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4.4 Editing in the Timeline, Part One

Let's start turning these shots into something interesting! In this lesson you will learn how to perform some basic edits on your footage!

1.Introduction
2 lessons, 08:26

1.1
Introduction
01:12

1.2
What You Need
07:14

2.Getting Started
2 lessons, 17:21

2.1
File Structure
06:07

2.2
Quick Tour of Premiere Pro
11:14

3.Set Up Your Project
2 lessons, 18:34

3.1
Import
09:55

3.2
Organize
08:39

4.Editing Basics
5 lessons, 42:05

4.1
Creating a Sequence
10:07

4.2
Cuts
06:26

4.3
Subclips
06:46

4.4
Editing in the Timeline, Part One
11:27

4.5
Editing in the Timeline, Part Two
07:19

5.Beyond Basic Editing
4 lessons, 37:46

5.1
Adding a Cutaway Shot
10:06

5.2
Building on the Basic Edit, Part 1
07:09

5.3
Building on the Basic Edit, Part 2
09:09

5.4
Audio Transitions
11:22

6.Fine-Tuning the Look and Sound
6 lessons, 1:06:04

6.1
Video Effects
10:48

6.2
Master Clip Effects
10:47

6.3
Adjusting the Volume of Your Tracks
09:46

6.4
Audio Effects
11:17

6.5
Adding Titles
11:16

6.6
Exporting
12:10

7.Conclusion
1 lesson, 02:33

7.1
Conclusion
02:33

8.Frequently Asked Questions
1 lesson, 01:22

8.1
FAQ Introduction
01:22

9.Sharing
3 lessons, 26:40

9.1
Dynamic Link to After Effects
12:44

9.2
Exporting to HEVC for Faster Sharing Online
06:39

9.3
How to Export ProRes Video and Other Professional Formats
07:17

10.New Audio Workflows
6 lessons, 1:02:03

10.1
Using the Essential Sound Panel for Dialogue: Part 1
11:58

10.2
Using the Essential Sound Panel for Dialogue: Part 2
06:35

10.3
Using the Essential Sound Panel for SFX and Ambience
07:59

10.4
Using the Essential Sound Panel for Music
08:35

10.5
Send Audio to Audition for Editing From Premiere Pro
13:59

10.6
Mixing Audio With Killer Effects Inside Premiere
12:57

11.Essential Graphics Panel
6 lessons, 52:33

11.1
Use the Essential Graphics Panel to Create Basic Titles
12:30

11.2
Use the Essential Graphics Panel to Create a Motion Graphic Title in Premiere
13:23

11.3
Make Your Own Templates for the Essential Graphics Panel
03:51

11.4
How To Use Title Templates in the Essential Graphics Panel: Part 1
07:14

11.5
How To Use Title Templates in the Essential Graphics Panel: Part 2
07:09

11.6
How To Use Transition Templates in the Essential Graphics Panel
08:26

12.Real-World Projects
2 lessons, 24:38

12.1
Use Proxies for Faster Editing
13:42

12.2
Create Multiple Camera Shots From a Single Camera
10:56

13.New Features
3 lessons, 32:53

13.1
Using the Freeform View
09:36

13.2
Use Auto-Reframe to Crop Your Video
09:36

13.3
How to Work With Captions
13:41


4.4 Editing in the Timeline, Part One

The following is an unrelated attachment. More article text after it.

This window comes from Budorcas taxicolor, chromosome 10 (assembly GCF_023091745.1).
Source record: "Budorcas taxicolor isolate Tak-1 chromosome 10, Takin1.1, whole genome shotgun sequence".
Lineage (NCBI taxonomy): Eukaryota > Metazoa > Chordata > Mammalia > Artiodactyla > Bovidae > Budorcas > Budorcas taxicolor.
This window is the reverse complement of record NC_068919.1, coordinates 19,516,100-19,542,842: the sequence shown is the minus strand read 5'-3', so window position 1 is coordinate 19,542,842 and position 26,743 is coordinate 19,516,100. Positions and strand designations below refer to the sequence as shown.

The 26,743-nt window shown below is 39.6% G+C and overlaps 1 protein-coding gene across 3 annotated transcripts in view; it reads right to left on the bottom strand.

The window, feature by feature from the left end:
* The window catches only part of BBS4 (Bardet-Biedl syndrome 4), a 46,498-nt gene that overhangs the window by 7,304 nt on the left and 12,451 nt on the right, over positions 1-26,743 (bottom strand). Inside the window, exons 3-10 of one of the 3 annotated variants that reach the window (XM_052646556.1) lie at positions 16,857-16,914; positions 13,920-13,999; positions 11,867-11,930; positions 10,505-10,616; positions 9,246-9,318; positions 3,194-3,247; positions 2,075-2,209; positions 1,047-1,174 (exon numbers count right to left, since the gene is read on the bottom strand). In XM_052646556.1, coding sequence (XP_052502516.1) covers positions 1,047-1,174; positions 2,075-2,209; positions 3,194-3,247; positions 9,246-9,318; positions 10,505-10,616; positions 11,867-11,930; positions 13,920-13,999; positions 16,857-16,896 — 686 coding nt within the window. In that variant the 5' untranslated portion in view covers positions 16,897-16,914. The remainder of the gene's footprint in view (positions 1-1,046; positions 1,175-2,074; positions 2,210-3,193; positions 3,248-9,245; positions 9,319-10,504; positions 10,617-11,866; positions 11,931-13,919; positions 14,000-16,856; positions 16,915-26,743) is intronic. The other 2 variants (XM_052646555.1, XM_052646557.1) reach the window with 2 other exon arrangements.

Let's start turning these assets into something interesting. In this lesson, you will learn how to perform some basic edits on your footage. When you think about editing from a more global perspective, there are some distinct processes that you go through. They'll often include importing your media, selecting your shots, editing to the timeline, adding transitions, making adjustments to your footage and your audio, and then exporting your project. You've already learned how to import your media into Premiere, and you've learned how to prep your clips in the source monitor here to make things faster once you start editing in the timeline panel. The timeline panel is where you're going to be spending most of your time in Premiere. And there are a lot of buttons and little interface things that you're going to need to know about. Instead of going through everything right now, we're going to get to work on these clips, and I'm going to explain things as we go along. One of the most important things to know is how to navigate around in the timeline panel. And there are a few ways to do that. You have scroll bars down here, which you can click and drag, and scroll right and left. And then if you click on the end of them, there are these little handles which allow you to zoom in on your project, horizontally and zoom out on your project, horizontally. And then you have the same thing over here with these vertical scroll bars you can zoom in on the audio tracks, you can zoom in vertically on the video tracks as well. And then you can take these and scroll up and down. I find that process fairly tedious and it's much faster for me, and probably you, to use the mouse. You can use the mouse scroll wheel and some keyboard modifiers to do all of those same functions. For example, if I want to zoom out, I would hold down Alt on the keyboard, and then move the mouse scroll wheel back. If I want to zoom in horizontally, I hold Alt and then I scroll forward. And when you do this, it zooms in wherever your mouse is located. So if you want to zoom in over here, you put your mouse over here, you hold ALT down and then you scroll in. It doesn't always zoom around the playhead, so if you want to zoom in where the playhead is located, you have to move your mouse over here, and then zoom in. Now to move right and left horizontally, you can hold the Ctrl key down and then use the scroll wheel and then you can scroll right and left. If you want to scroll up and down vertically, all you do is just use the mouse scroll wheel. If you're up here in the video tracks, it will scroll up and down through the video tracks and if you're down here and the audio tracks, it scrolls up and down in the audio tracks. If you want to zoom in vertically, what you can do is move your mouse right over here, and then use your scroll wheel, and that will zoom in on these individual audio and video tracks. So most of the time when I'm moving around in the timeline panel, I'm going to be using my mouse scroll wheel. I'm gonna zoom out on my sequence here, and I'm going to click and drag and select all of these clips, and I'm going to delete them. And I'm gonna start building out the sequence with the actual shots that I wanna use. And the first shot that I wanna use is that introduction shot. So I'm gonna jump back over here to my project panel, I'm gonna expand the wide bin, and then double click again on the CCI_intro_wide. And this is the range that I have selected here for this clip. >> Have you ever had a recipe for chocolate chip cookies that left something to be desired? It can be daunting trying to find just the right recipe. Not flat, not too dry, delicious flavor, picture perfect, and best of all, easy. Hi, I'm Cheryl Ziegler and I'm going to show you in this video how to make big, bakery style cookies. >> So I'm going to start off with this shot. So I can take it right from the source window here and pull it right down into my project. Now I can click and drag the playhead and then I can play it right from my sequence here. Now, to play and pause your sequence, you can use the spacebar. >> Have you ever had a- >> But you may find it more convenient to use the J, K and L keys. The L key plays forward. >> Recipe for chocolate chip cookies that lefts something to be desired? >> The K key stops. >> It can be- >> And the J key plays backwards. >> [SOUND] >> The cool thing about using these keys is that if you double tap them, >> Thing to be desired, it can be daunting trying to find just the right recipe. >> You can play it 2x speed. You can also play it 3x speed. >> Not flat, not too dry, delicious flavor, picture perfect, and best of all, easy. >> And that can be really useful for navigating through your sequence. The other reason why you probably want to keep your hand over on the right side of the keyboard, using the J K L keys, is because a lot of the other keyboard shortcuts are going to come from this area. The I O keys, for example, are just above the J K L keys, and you can reach the Ctrl key and the Alt key with your thumb. So it's a very convenient spot to keep your hand. Let's take a look at this clip right from the beginning. If I press the Home key, it's gonna take me all the way back to the beginning of the sequence. >> Have you ever had a recipe for chocolate chip cookies- >> Now at the very beginning of the sequence, there's a little bit of space that I want to get rid of. I want to trim up the beginning of this clip. Now I could have done that over here in the source window and then pulled that back into the project, but it's gonna be much easier to get a general in and out point for your clips and then finesse the timing once you've pulled that clip into the timeline window, so you can see how it looks with the other shots. So if I move my playhead back to the beginning, and if I zoom in on this by pressing the + key, it'll actually zoom in right where the playhead is positioned. So what I wanna do is trim up the beginning here. And if I hover my mouse over the edge of this clip, it changes from a Selection tool to a Trim tool. You can see I have this little red arrow pointing to the right. So if I click this, and I drag this to the right, what that's going to do is perform a trim. This is a basic trim function. I didn't move the clip, what I did was I changed the start position for this clip by clicking the end of it and then dragging that forward. I can also jump to the end of my clip here, and then trim up the end bit here by clicking and dragging to the left. Now when you perform a basic trim like that, it'll often leave a gap. You can see that originally, this was back here and then when I made that trim, you can see that now I have a blank spot. Sometimes this is what you want, but more times than not, what you wanna use is a ripple edit. What a ripple edit does is perform the same kind of trim, but then everything after that trim, or everything to the right of it, gets scooched down the timeline to basically fill in the gaps. So let me show you how that works. I'm going to grab the end of this clip here and then drag it back to where it was. And now, when my mouse is hovered over the edge of this clip, I'm going to hold the Ctrl key down, and now the tool is going to change from a trim tool to a ripple edit tool. And now when I click and drag this to the right, watch what happens. Well, it didn't look like anything happened. Let me undo that. And I'm gonna zoom out here. Now watch again. I'm gonna click and drag to the right. Did you see what happened? The whole clip got scooched to the left, it basically filled in the gap for me. And this is called a ripple edit. Now, you can switch to a ripple edit tool if you want by hitting the B key, and that will change the tool to a Ripple Edit tool. I don't find it particularly useful to change tools like that because the ripple edit tool doesn't allow you to make Lasso selections which I do quite frequently. So I'm gonna change this tool back to the Selection tool by pressing the V key. You can see that in the tools panel here, it changed back to the Selection tool. With that little edit there, what I've done is clean up the beginning. So I'm gonna press the + key here on my keyboard and zoom in. And I'll play right from the beginning. >> Have you ever had a recipe for- >> So that looks like it's starting too soon. >> Have you ever had a- >> It's basically starting right on her word. So what I'm gonna do is back it up a little bit. So I'm going to hold the Ctrl key down, and I'm gonna click and drag to the left by a few frames >> Have you ever had a recipe- >> And now I get this nicer starting point here where she's taking a breath, and it seems just a little bit more natural to me. Now if I jump back up here to the source monitor, you can see that there's actually quite a bit left on this entire clip. The part that we're using is this part here that's marked by the in and the out point. But if I scrub through this clip, by clicking and dragging, and then I play by pressing the L key. >> Yeah, definitely. >> That's almost perfect. >> Okay. >> Whenever you're ready, action. >> Have you ever had a recipe? >> There's another take that Cheryl does of this introduction. So let's play the second introduction. >> Whenever you're ready, action. >> Have you ever had a recipe for chocolate chip cookies that left something to be desired? It can be daunting trying to find just the right recipe. Not flat, not too dry, delicious flavor, picture perfect, and best of all, easy. Hi, I'm Cheryl Ziegler, and in this video, I'm going to show you how to make bakery style delicious chocolate chip cookies. >> Good. >> I think since I took these out, I've been adding delicious, is that okay, is that gonna mess you up? >> No, it's fine. >> Okay. >> It's fine. >> I'm trying to find just. >> So there's a second take here, and we have some more options to choose from, but let's keep playing. >> Let's play around the previous one, sure? >> Sure. >> All right. Go ahead. Action. >> Have you ever had a recipe for chocolate chip cookies that left something to be desired? It can be daunting trying to find just the right recipe. Not flat, not too dry, picture perfect, and best of all, easy. Hi, my name is Cheryl Ziegler and in this video I'm going to show you how to make big bakery style chocolate chip cookies. >> So I like the last take that Cheryl did. And what I'd probably do is use just the end bit from where she says, hi, my name is Cheryl Ziegler. So what I could do here is scroll to that point. [SOUND] So it's right about here, I'm gonna mark another in point. >> Hi, my name is Cheryl Ziegler and in this video, I'm going to show you how to make big bakery style chocolate chip cookies. >> And then I'll mark an out point right here. I'm going to jump back to the timeline panel, and there are several ways that I can edit together this first part of the clip and the second part of the clip. What I need to do is find where Cheryl says, hi, my name is Cheryl Ziegler, in this first clip, and then get rid of all the stuff that's after that. And you're gonna learn how to do that coming up in the next lesson.